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Oakes Farms victorious in PACA Suit

By
Keith Loria

The Perishable Agricultural Commodities Act was enacted at the request of the fruit and vegetable industry to promote fair trade in the industry back in 1930, and it established a code for produce companies to follow.

It’s something that Oakes Farms takes seriously, and it has been abiding by the rules of PACA since inception.

With more than 2,000 acres of crops in Florida between Immokalee, Plant City and Naples, Oakes Farms maintains a diversified portfolio of services that reach a global market and includes farming, packing, shipping, retail markets and food service and seafood distribution. And it’s been a valuable partner for many through the years.

That’s why when C-Squared Farms in Clanton, AL, which contracted Oakes Farms to sell its produce, brought suit against the company claiming violation of PACA, leadership at Oakes Farms wasn’t going to let them ruin its reputation and fired back.

In 2018, Oakes Farms invested money into C-Squared, owned by Joe and Cynthia Calloway, but the farm performed poorly early in the season because it suffered crop damage from Tropical Storm Alberto.

Steven Bracci, attorney for Oakes Farms, noted that while the farmers struggled, Oakes Farms kept supporting them financially, only to have the farmers opportunistically sue his client, out of nowhere and without notice, claiming breach of contract and violation of PACA. The suit was for $1.5 million.

“There are a handful of lawyers out there who represent farmers and opportunistically sue on grower’s agents under this federal statute, which is seemingly written very favorably to the farmer,” he said. “Grower’s agents oftentimes do not know how to push back on such a lawsuit, oftentimes resulting in a forced settlement or judgment against the grower’s agent that can be substantial.”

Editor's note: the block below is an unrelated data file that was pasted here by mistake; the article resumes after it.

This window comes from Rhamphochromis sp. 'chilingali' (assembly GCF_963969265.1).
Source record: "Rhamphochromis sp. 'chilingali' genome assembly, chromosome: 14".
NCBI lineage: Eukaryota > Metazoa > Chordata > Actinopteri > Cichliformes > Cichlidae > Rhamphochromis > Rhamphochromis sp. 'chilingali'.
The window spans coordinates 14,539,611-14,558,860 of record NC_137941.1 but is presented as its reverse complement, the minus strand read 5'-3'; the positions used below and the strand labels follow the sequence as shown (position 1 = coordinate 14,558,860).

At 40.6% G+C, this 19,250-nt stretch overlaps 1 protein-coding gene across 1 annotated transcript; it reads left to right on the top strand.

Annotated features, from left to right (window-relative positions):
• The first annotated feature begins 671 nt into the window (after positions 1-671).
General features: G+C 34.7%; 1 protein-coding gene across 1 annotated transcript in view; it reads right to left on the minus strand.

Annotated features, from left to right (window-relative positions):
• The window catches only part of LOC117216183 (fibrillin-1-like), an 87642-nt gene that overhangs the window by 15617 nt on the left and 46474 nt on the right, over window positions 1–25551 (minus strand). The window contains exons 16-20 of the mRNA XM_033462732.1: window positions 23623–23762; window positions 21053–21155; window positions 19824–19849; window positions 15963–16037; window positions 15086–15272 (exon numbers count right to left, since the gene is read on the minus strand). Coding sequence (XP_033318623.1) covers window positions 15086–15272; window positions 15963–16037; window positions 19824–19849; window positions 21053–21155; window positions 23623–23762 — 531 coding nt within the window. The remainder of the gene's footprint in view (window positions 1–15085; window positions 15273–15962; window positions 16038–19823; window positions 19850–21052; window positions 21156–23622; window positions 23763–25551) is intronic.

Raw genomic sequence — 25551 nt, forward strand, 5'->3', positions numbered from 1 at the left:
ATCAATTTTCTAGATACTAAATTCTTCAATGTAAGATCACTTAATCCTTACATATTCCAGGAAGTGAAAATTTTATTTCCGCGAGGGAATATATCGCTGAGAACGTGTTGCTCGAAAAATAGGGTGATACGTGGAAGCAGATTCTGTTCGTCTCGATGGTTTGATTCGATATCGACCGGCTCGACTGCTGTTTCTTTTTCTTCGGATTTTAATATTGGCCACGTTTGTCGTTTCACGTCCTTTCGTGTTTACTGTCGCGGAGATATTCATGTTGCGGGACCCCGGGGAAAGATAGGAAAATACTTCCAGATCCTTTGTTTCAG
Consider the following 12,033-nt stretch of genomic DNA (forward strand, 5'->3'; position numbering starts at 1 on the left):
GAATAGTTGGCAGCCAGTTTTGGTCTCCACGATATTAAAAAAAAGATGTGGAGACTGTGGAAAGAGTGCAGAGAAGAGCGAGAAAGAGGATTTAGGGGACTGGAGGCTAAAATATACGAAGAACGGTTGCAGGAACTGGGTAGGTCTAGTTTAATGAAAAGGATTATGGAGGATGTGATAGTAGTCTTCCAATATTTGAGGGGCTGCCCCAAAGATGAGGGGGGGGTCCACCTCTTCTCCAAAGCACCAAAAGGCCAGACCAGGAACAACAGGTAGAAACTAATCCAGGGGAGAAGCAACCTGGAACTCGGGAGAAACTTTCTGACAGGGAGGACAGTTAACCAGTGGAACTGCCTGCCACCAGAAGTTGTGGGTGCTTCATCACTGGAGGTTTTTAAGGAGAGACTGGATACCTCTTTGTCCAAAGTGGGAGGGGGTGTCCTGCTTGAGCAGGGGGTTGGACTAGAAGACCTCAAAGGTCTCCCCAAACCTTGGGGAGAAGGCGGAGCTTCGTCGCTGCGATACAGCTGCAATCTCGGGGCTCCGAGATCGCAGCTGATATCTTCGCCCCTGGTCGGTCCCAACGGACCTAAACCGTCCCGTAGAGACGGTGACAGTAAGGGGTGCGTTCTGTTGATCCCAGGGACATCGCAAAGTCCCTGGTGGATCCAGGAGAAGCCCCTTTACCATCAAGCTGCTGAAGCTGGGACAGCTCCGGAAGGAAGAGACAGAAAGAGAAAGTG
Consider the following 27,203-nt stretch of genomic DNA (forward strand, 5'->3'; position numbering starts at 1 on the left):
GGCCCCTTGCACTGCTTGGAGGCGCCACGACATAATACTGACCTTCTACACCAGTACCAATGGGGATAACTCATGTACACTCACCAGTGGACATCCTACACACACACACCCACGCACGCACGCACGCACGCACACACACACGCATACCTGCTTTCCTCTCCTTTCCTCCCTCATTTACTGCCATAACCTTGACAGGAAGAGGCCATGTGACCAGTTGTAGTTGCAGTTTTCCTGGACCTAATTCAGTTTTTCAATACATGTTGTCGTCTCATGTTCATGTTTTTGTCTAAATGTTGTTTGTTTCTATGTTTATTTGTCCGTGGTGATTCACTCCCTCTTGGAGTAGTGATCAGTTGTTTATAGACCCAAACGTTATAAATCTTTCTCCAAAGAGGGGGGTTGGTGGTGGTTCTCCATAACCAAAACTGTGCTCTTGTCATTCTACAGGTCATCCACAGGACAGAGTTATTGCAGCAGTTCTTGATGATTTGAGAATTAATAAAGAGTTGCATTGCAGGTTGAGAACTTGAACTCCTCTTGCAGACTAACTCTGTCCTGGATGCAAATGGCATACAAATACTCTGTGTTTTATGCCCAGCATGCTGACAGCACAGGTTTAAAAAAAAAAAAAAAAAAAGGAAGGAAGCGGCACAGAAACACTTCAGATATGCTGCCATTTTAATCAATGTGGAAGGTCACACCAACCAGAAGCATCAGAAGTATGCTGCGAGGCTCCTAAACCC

However, Oakes Farms wasn’t going to have any of that in this instance, and counter-sued C-Squared for breach of contract, because C-Squared sued without cause, replacing Oakes with other sales, when Oakes was contractually entitled to be the exclusive sales agent in exchange for Oakes’ substantial financial investment in the farm.

“After summary judgment proceedings and a three-day trial, the Court denied all of C-Squared claims against Oakes Farms and instead found in favor of Oakes Farms that C-Squared had in fact breached the contract,” Bracci said. “The judge rewarded over $750,000 in damages to Oakes Farms.”

The message here, the attorney said, is that often times these PACA lawyers catch the grower agent off guard and they have a built-in advantage for the farmer alleging things against the grower agent, even when their claims are false or unsubstantiated.

“Grower’s agents should know that they can successfully oppose these claims because the rights under PACA are not as powerful as the PACA lawyers think that they are, and often times the PACA claims lack merit,” Bracci said. “It is almost as though whenever a farmer fails financially, they file a case against the grower agent as a type of insurance policy.  That was never the intent of PACA.”

Steven Veneziano, vice president of Oakes Farms, would like to see grower agents ban together and advocate for PACA reform as Oakes Farms has seen other farmers try to copy this practice, which proves to be unsubstantiated and without any merit.

 

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